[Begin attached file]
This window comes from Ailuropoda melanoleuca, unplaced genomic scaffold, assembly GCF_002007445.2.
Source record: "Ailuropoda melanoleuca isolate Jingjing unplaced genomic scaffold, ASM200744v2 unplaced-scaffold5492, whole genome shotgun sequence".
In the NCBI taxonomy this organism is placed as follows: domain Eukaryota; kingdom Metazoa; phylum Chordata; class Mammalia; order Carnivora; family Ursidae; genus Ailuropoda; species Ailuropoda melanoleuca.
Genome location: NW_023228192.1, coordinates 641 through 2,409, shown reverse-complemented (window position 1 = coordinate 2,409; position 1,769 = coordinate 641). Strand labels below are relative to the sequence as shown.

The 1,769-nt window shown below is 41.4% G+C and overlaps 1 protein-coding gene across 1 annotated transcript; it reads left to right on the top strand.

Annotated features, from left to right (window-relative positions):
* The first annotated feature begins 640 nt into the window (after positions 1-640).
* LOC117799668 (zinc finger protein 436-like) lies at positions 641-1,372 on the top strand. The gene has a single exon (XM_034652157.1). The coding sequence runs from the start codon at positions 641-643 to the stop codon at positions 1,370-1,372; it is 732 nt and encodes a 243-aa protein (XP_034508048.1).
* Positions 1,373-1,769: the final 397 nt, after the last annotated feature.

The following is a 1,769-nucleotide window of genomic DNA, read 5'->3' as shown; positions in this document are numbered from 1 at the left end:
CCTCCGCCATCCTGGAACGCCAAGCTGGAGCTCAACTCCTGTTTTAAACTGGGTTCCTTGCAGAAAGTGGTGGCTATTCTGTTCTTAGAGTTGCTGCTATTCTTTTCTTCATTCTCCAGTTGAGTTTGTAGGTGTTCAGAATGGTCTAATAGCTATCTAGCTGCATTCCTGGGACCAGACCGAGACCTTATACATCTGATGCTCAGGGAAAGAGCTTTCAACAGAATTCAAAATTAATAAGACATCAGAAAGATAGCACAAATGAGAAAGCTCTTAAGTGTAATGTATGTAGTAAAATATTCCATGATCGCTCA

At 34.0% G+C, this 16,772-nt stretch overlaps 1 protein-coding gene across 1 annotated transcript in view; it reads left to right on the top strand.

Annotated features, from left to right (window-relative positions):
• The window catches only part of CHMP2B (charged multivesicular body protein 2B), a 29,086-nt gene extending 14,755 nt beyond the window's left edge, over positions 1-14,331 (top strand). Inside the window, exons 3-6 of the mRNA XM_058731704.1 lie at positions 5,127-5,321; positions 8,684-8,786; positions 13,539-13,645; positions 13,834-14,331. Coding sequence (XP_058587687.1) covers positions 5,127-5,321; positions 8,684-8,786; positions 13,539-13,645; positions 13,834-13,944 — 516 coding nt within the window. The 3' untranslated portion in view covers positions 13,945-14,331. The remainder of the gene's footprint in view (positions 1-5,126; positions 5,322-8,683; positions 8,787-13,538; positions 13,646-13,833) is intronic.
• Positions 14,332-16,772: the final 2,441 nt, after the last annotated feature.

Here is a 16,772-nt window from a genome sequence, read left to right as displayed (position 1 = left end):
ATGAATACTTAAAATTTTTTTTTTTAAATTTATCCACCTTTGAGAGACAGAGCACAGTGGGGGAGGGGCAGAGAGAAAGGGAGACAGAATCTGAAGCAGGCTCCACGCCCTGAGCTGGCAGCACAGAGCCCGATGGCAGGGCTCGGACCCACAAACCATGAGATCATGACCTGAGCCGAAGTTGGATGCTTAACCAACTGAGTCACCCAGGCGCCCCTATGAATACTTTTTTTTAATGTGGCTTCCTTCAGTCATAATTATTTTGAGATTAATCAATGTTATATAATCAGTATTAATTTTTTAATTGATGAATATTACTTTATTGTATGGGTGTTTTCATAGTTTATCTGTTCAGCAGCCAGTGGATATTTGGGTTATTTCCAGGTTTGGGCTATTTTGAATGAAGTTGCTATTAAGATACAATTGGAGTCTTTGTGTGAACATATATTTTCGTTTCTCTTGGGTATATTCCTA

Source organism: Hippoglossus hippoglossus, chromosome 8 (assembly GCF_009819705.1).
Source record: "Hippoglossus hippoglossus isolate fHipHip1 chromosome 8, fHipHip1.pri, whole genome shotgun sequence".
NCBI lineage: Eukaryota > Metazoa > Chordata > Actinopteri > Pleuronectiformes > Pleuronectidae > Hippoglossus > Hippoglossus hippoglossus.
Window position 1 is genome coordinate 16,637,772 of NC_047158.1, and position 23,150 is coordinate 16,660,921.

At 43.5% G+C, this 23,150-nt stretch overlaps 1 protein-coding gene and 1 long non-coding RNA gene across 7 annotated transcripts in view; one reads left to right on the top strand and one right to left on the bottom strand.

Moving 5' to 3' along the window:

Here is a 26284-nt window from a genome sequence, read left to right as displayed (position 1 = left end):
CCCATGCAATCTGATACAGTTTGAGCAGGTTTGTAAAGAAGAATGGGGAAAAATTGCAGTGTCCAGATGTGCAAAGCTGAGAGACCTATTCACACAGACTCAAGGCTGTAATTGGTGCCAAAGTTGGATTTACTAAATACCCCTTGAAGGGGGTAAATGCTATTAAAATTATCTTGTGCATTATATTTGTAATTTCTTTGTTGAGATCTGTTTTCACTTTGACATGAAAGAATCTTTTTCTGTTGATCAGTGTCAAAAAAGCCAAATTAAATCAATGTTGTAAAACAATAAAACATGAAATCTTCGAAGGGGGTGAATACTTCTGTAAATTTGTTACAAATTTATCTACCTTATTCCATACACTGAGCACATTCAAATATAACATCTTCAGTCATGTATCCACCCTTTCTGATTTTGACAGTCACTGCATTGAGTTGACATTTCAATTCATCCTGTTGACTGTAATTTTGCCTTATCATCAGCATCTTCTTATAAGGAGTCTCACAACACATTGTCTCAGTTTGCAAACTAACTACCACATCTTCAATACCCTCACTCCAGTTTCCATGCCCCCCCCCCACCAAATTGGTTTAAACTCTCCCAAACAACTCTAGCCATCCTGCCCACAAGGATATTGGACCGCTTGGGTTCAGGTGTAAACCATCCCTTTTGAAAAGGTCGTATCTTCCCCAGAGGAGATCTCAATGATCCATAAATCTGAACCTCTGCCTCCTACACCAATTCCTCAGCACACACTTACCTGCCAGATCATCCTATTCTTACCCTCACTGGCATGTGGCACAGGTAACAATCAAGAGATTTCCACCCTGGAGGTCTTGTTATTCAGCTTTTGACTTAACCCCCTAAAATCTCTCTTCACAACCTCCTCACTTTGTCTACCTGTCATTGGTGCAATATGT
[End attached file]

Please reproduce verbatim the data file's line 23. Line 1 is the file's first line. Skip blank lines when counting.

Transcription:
Moving 5' to 3' along the window: